Since my last post I managed to get four weeks work from the plumbing supplies place. The trucks I was driving all had trackers on them and my speed was constantly monitored. I didn’t really believe it was real until I got pulled up by a manager during the second week to be told I was still speeding and causing lots of problems for him. That was the first I had heard of it and was then given a lecture by another manager with a blow by blow account of where I had been caught speeding. There were nine infringements in all and each one listed where I was at the time, the permitted speed and my actual speed. In most cases I was only a couple of mph over so 32 in a 30 zone triggered an infringement and so on. Imagine bombing along a rural country road at 50mph and then you enter a village where the limit drops to 30, well in the time it’s took you to decelerate and reach 30mph you may have already broken the speed limit and incurred yet another infringement. I found the whole experience depressing and it took the enjoyment out of the job. By the end of the fourth week I was glad I’d be moving onto something new.
My next job was delivering solid oak furniture with a drivers mate to homes around Norfolk, Suffolk, Essex and Cambridgeshire. It was a 6am start at a depot 42 miles away from my house so 84 miles there and back each day x 5 = 420 miles per week which worked out to approximately £70 in fuel so not an ideal job for me but it paid better than recent jobs and there was also the possibility of receiving tips. During the first week I worked as both driver and mate. We were on the same money so I actually preferred not to have the responsibility of being the driver. Most of the furniture was easily manageable between two of us but there were two or three items such as electric reclining settees and large wardrobes which posed a challenge. We used to look at the run sheet, see what big items we were delivering and hope every house we delivered to was a bungalow but inevitably there were houses with two or three floors which the furniture needed to be taken to and I often came close to having a heart attack from the exertions we had to make. The job came to an abrupt end at the beginning of the second week. Let me explain. On the Friday of the first week we were delivering to a big house in Norfolk. We were an hour ahead of the allotted time but there was no one home so we had to wait. I decided I needed a toilet break but there was nowhere really discreet enough other than a corner of the front garden of the house we were waiting at so, as there was nobody home, I had a crafty wee there against a massive hedge. I got back in the truck to wait with the driver and he advised me to take care as a lot of these houses had CCTV. Nothing more was said. The home owner arrived and we delivered his items and went on our way. The shift ended at the depot and I went home. On the Monday I went to work, spoke to the boss and was sent to work with a different drivers mate. Half way through the shift the truck phone rang and the depot boss asked to speak to me. He said there had been a complaint that I’d been seen weeing in a customer’s garden and wondered if there was any truth in it? I denied it totally and after pressing me further he seemed to accept my denial. My drivers mate asked me what all that was about and I told him the truth explaining that the house was empty and I couldn’t possibly have been spotted. He laughed it off saying it was a storm in a tea cup. We continued the shift and finished up at the depot. I saw the boss and he said no more about it. I said I’d see him in the morning and he acknowledged that. Five minutes after leaving the depot my phone rang. It was my agency asking me if I had wee’d in the garden last Friday. I denied it to them too but they said both drivers mates had grassed me up saying I had admitted it to them. Some mates huh? Anyway the upshot of it all was that they didn’t want me back. I look at it as a blessing in disguise. The heavy lifting would have taken its toll on me eventually and the mileage per week would have finished off my thirteen year old Astra so all in all I wasn’t overly bothered I just hope it never put a black mark against my name and it’s definitely taught me not to trust anyone. There’s nobody lower than a grass in my book.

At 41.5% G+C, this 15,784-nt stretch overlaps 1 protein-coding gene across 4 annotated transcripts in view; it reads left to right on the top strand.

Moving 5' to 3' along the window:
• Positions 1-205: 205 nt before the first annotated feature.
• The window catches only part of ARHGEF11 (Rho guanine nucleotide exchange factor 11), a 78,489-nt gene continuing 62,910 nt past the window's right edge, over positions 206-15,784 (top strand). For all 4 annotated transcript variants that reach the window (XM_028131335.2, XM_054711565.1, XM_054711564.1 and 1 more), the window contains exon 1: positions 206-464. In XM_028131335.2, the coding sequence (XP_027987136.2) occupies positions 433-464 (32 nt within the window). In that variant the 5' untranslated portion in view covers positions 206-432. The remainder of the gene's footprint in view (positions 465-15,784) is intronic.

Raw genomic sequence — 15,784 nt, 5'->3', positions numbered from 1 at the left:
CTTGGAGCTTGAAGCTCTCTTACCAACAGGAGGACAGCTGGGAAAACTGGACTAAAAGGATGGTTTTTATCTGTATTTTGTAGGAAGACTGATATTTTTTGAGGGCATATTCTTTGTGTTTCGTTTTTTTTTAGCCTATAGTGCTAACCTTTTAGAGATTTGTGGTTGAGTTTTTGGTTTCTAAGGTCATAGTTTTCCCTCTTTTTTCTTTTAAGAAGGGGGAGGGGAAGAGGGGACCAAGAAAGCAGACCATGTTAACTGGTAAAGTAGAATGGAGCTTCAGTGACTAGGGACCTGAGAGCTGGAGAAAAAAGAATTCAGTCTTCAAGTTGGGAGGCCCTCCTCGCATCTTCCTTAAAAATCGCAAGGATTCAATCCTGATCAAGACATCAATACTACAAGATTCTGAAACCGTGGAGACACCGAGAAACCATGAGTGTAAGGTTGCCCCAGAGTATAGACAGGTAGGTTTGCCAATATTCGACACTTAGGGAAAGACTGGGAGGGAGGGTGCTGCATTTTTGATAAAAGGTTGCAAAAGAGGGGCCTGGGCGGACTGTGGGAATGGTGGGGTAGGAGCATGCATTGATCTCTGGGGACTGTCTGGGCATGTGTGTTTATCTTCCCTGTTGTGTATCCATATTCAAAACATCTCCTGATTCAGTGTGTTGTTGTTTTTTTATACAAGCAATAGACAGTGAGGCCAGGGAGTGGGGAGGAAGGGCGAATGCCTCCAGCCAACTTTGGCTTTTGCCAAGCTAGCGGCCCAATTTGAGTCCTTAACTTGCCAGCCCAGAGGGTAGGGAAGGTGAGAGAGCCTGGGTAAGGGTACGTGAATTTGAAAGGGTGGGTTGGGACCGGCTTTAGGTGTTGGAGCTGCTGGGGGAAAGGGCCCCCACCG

I was worried I would find it hard to get any more work but as it turned out I was offered work with one of my other agencies almost immediately. I haven’t worked nights for years but I accepted a few weeks work driving for Parcelforce out of Ipswich depot starting at midnight and finishing at eight in the morning. My first run was a 7.5 tonne Man truck filled with Yorks (Royal Mail speak for cages!!) which were filled with parcels and mail. I had to take them to the Bury St Edmunds depot, unload them myself and return for further instructions to Ipswich. I would eventually load up again with up to 21 yorks and take them to the Foxtail Depot on Ransomes Europark. After unloading there I would bring yorks back to Ipswich depot and shuttle backwards and forward until my break at around 5am. The roads throughout the night were deserted and I was able to poodle along the empty streets admiring all the Christmas decorations many homes had on display. I did enjoy my few weeks work there but don’t know if I could do that permanently as the body clock switch around has played havoc with my sleeping habits.
So, the last shift ended on Friday morning and I have now been idle for four days with no clue as to when I will be working again. Hopefully it will be soon so watch this space.
I hope you’ve all had a great Christmas and are looking forward to an amazing New Year 2017
Take Care Out There.